I’m going to level with you here: a lot of red wine and pork scratchings have been consumed over the last few weeks with friends over the Houseparty app. It can be lonely living on your own at the best of times, so there’s real comfort in a glass of red and a catch-up for a semblance of normality…just in isolation it’s through your laptop. I’ve actually found a huge positive take away from all of this – which is how everyone seems to be more connected and more supportive than usual. There’s solace to be had in our togetherness. The time indoors in the evenings means I’ve been cooking more, playing around with the spices in the back of my cupboard that don’t usually see the light of day, and rubbing into white fish (good to buy on a weekly shop, then freeze) and baking in the oven has become a go-to comfort food that’s also healthy, delicious and still feels fairly fancy.
The exercise industry has stepped things right up! I’ve been so impressed with how many trainers have adapted to everyone being indoors and are hosting instagram lives and making their workouts available online for free. There are tons of brilliant videos on YouTube for easy-to-follow workouts that don’t require any equipment. Dancing is what brings me the most joy in the world, so in particular I am obsessed with dance workout videos (not only great cardio, but so much fun and you feel like you’re having a party in your living room). My favourites I’ve found so far are Selena Watkins’ Socanomics (Caribbean dance-based routines with some Afrobeats and reggaeton in there too, basically it’s Carnival on lockdown), Nicole Steen’s Latin Dance Workout (we’re talking merengue, salsa, samba, cambia, reggaeton, you won’t be able to wipe the smile off your face!) and The Fitness Marshall who breaks down routines to the biggest pop songs so you actually learn choreography while sweating loads. It’s so important to keep moving, both for our physical and mental health. Dancing makes me happy and it’s keeping me sane, as is following the many yoga, pilates, barre, stretching and sculpting exercise videos on YouTube.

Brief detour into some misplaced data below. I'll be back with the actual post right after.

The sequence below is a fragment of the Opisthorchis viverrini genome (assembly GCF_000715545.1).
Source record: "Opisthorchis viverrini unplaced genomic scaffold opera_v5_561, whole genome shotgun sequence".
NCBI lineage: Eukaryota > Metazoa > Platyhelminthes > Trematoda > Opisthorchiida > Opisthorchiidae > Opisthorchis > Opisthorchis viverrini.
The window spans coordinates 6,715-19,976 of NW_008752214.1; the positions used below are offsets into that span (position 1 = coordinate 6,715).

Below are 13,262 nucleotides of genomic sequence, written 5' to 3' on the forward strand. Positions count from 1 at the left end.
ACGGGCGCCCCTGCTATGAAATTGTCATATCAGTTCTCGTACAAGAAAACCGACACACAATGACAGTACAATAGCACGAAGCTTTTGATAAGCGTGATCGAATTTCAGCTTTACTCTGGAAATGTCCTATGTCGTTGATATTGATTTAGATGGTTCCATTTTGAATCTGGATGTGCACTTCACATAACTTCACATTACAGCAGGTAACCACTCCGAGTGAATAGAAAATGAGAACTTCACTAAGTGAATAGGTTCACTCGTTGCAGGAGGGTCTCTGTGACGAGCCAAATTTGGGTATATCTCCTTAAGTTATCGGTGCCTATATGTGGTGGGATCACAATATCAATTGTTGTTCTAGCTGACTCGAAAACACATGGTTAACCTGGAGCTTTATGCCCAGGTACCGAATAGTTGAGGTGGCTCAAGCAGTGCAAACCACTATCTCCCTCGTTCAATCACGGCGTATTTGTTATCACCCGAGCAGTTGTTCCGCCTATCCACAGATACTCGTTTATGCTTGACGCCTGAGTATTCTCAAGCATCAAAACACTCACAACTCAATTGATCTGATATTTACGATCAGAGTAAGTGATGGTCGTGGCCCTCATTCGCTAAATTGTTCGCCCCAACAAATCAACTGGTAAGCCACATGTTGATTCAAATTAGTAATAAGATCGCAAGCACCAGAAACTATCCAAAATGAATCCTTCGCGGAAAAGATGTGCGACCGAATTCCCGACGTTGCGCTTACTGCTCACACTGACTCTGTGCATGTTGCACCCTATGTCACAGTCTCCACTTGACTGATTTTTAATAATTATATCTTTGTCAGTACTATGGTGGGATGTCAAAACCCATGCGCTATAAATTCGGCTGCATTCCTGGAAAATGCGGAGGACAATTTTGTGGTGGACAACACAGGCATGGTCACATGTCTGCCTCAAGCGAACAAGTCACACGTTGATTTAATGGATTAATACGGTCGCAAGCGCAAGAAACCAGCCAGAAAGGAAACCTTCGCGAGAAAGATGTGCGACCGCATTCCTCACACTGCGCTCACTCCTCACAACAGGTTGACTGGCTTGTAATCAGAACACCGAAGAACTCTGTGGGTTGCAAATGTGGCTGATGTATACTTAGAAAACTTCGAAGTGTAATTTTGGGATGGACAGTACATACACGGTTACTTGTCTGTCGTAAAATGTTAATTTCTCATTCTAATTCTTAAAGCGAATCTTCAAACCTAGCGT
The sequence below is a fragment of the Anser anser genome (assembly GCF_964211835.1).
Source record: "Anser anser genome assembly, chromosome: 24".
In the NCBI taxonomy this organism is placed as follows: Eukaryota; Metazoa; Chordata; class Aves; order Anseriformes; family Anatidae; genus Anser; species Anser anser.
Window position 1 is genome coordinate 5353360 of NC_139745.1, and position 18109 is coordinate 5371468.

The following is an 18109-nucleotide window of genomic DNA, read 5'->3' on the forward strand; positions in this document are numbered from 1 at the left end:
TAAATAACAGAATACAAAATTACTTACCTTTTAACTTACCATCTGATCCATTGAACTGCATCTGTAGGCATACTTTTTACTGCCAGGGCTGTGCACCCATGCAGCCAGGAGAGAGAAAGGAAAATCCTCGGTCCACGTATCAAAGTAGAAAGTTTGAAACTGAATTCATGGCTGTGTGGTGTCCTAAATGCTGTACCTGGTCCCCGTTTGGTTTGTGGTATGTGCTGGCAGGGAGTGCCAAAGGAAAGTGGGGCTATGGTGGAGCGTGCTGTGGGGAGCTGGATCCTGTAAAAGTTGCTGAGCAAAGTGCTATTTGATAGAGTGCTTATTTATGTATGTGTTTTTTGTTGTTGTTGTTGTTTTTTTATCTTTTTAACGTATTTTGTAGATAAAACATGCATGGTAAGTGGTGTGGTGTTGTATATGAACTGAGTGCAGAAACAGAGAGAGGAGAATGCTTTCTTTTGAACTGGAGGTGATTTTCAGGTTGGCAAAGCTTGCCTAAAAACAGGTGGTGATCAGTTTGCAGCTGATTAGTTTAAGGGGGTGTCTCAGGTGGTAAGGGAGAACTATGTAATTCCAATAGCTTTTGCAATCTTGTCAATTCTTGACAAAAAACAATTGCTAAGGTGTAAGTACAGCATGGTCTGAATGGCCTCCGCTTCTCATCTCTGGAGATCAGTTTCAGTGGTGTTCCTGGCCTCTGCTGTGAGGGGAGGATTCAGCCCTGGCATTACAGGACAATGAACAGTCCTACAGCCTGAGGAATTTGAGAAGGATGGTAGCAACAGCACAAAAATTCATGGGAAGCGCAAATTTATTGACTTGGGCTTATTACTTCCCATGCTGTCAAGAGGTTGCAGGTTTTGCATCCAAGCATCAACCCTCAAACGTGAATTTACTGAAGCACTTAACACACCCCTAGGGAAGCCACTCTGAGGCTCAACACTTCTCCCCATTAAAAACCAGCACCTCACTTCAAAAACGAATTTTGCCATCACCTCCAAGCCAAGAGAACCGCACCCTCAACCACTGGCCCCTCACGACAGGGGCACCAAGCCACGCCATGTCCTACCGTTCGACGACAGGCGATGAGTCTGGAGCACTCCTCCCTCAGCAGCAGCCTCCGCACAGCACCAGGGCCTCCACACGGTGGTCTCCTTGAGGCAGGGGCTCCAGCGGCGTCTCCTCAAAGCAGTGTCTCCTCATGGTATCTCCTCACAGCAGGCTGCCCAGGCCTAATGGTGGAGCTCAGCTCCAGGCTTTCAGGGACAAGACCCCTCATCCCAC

Time for a new skill
Not only would I like to become a better cook but I’d like to learn to make food go further. Being able to rustle up something delicious out of whatever is available is a such a valuable skill, not only for bare sustenance and feeding your household (I think living alone doesn’t help as I often am just preparing something very simple for one person), but also as an outlet for creativity, to relax and it’s a valuable asset for helping others. I usually volunteer with the kids group at a local refugee project but because we are unable to gather children together at this time, we’re adapting the project to preparing and delivering cooked meals to their families and members of our community who are in situations of destitution or homelessness. As so many restaurants have had to close, we’ve been very kindly donated a lot of food that would otherwise have gone to waste, and the challenge is to make it go as far as possible in the kitchen. Hopefully we’ll be able to help as many people as possible, it’s at times like this when honing your cooking skills becomes a new type of challenge and one I’m going to give my all in taking on.
Vick Hope hosted CALM’s Friday Night Lock In. Watch on Instagram